South Asia has become an important region for ideological and power conflicts between competing visions for a new world order. Raian Hossain argues that Bangladesh is in an ideal position to secure its national interests by balancing amongst these competing visions. He delineates the main components of a balancing strategy that can help the country achieve this aim.
For long, the developing world, mainly without any choice in the matter, operated its economy, defence, international affairs, and even national politics based on the principles and views of super or regional powers such as United States (US), Japan, Russia, United Kingdom, or even India. This was following the trend set during colonial times and the Cold-War era.
The changing nature of global politics, however, makes it urgent for the developing world, including Bangladesh, to prepare for, and adapt to, new phenomena. Just as the Cold War had split the world in the past, the power-hungry nature of contemporary global politics might place the developing world in such a trap in the near future too.
The debate of Western values over Asian values or Western embedded neoliberalism or debt-trap diplomacy is not new to the developing world. However, any country trying to uphold a neutral position might need to think through a new set of challenges. Since the last decade, the centre of international politics has shifted towards the Indo-Pacific region, which automatically makes Bangladesh a stakeholder in such a process of power-rivalry.
Securing Bangladesh’s National Interests
Global and Regional power rivalry circumstances demand Bangladesh’s diplomacy to boldly analyse each situation through its own lens and prioritise its own economic, strategic, and security needs. The country will have to navigate the pressures of superpowers, rising powers, regional powers, and even super-national institutions to insist that its backyard may no longer be a playground of international or regional politics. Being a rising regional economic powerhouse, Bangladesh’s economy can act as a weapon that enables it to assert that it has the right to choose amongst competing interests, based on its own priorities, vision and need.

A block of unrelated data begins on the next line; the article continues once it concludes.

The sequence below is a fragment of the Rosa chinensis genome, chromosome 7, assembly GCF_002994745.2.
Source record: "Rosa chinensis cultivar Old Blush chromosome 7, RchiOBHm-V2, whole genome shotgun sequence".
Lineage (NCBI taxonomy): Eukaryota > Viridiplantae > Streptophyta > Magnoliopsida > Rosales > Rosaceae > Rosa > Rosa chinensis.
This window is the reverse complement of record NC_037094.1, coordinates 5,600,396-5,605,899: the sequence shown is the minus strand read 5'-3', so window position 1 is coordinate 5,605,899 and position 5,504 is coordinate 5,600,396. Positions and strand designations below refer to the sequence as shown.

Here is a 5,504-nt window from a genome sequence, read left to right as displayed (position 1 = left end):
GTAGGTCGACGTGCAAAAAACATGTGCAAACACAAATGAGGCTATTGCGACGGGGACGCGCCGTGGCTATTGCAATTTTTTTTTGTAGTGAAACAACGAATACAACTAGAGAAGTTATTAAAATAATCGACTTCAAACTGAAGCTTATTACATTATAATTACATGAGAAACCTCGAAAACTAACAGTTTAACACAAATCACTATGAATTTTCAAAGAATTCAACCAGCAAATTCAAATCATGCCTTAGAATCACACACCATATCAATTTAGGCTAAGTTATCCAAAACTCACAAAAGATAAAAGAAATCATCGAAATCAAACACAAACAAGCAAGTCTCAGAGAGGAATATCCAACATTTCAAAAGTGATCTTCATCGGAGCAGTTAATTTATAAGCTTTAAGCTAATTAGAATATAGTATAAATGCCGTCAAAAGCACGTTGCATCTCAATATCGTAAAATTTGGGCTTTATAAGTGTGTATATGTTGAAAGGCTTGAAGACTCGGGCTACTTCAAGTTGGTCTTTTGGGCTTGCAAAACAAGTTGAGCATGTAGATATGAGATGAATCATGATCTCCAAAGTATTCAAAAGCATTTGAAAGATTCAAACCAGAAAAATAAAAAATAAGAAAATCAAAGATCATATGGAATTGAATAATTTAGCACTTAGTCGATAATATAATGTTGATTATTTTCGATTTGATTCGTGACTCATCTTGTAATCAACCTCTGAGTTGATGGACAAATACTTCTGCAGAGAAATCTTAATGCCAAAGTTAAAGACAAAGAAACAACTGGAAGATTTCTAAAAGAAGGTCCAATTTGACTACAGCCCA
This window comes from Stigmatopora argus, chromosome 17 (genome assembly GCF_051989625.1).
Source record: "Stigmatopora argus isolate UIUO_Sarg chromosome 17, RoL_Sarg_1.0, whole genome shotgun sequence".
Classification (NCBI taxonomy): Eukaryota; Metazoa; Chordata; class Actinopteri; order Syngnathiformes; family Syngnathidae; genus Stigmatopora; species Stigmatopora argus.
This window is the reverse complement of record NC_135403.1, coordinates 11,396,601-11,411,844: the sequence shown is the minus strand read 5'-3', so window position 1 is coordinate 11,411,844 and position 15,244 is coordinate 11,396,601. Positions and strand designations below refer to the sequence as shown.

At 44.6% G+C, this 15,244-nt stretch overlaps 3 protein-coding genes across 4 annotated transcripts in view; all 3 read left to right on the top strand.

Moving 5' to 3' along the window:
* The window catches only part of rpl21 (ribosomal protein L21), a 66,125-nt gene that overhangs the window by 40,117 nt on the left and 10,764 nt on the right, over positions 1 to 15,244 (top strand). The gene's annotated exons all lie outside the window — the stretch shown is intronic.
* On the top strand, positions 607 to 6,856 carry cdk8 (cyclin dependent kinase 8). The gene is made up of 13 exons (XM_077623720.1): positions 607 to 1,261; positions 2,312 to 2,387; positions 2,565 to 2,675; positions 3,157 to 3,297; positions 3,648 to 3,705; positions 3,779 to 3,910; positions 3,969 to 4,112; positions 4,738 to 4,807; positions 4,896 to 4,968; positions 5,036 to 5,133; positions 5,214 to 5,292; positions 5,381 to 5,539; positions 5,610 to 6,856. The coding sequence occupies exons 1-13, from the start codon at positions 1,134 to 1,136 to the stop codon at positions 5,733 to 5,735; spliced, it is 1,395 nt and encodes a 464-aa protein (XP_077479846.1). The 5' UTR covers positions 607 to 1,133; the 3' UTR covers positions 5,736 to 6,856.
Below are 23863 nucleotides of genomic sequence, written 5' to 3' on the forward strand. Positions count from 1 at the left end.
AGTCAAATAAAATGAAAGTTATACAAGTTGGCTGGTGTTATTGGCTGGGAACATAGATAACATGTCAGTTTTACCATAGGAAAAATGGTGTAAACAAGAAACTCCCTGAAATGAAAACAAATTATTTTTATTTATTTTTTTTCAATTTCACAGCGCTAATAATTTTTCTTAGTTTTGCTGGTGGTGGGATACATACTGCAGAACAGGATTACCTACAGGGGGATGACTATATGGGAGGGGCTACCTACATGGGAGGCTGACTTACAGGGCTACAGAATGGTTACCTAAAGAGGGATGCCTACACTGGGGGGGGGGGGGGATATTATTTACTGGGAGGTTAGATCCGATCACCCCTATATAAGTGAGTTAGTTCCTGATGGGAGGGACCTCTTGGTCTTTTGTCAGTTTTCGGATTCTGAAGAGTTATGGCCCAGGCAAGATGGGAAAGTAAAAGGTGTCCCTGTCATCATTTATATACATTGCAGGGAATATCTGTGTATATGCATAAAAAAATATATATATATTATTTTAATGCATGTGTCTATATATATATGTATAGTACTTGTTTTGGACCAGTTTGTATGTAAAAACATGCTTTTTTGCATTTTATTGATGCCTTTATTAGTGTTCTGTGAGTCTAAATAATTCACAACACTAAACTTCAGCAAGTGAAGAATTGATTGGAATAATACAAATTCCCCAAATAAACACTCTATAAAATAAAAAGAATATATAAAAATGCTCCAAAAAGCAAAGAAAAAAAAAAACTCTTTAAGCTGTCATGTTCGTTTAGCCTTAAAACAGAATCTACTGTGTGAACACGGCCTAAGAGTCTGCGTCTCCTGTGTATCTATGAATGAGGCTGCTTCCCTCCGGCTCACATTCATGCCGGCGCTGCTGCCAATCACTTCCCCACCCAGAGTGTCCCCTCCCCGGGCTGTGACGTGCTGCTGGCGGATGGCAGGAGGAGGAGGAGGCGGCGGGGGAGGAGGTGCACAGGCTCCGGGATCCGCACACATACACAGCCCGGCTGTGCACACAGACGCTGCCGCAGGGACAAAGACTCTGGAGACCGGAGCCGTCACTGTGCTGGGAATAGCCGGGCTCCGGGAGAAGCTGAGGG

At only fifty, Bangladesh became an example for the developing world for its remarkable development and earned the tagline ‘the tiger of Asia’. Just after the bloody war of independence , over 80 per cent of the population was living in extreme poverty, and the newly-born country was among the ten countries with the lowest per capita GDP in the world. Yet, today the country is widely praised for its booming economy and reduction of poverty. The root of such a milestone is focusing on the pathway leading to development.
Undoubtedly, the continuity of development efforts will continue to be, at least partly, based on infrastructure and connectivity in Bangladesh and beyond. This is why Bangladesh welcomed China’s Belt and Road Initiative (BRI) during President Xi Jinping’s visit in 2016 and inked numerous MoU amounting to 26 billion USD for BRI projects and 14 billion USD for joint venture projects. Gowher Rizvi, international affairs adviser to the prime minister, nevertheless, emphasised while speaking about the BRI that the country was refusing to choose sides in the Sino-India-US power race currently developing in the region, by saying, “We must keep [us] out of global rivalry. We need to think of our own interest within our own ideological framework”.
What is essential for the West and Bangladesh’s most trusted friend India to understand is that Bangladesh is looking toward Beijing only because no other power is currently willing to invest such an amount in Bangladesh’s infrastructural development. It is obvious Dhaka’s views on Beijing will not be similar to Washington’s or New Delhi’s due to the differences in their economic and defence capabilities but Dhaka has a right to secure its own national interests first rather than give in to global or regional power rivalries. Further, A recent study by Carnegie Endowment For International Peace on China and South Asia pointed out certain vulnerabilities arising out of Beijing’s influence in the region, but rejected any threats of a debt-trap . However, it is also necessary to mention that there is a lack of credible academic and policy-oriented study and research critically judging the consequences of the Bangladesh–China economic and investment structure. Bangladesh must do a cost-and-benefit analysis on this based on its national interests.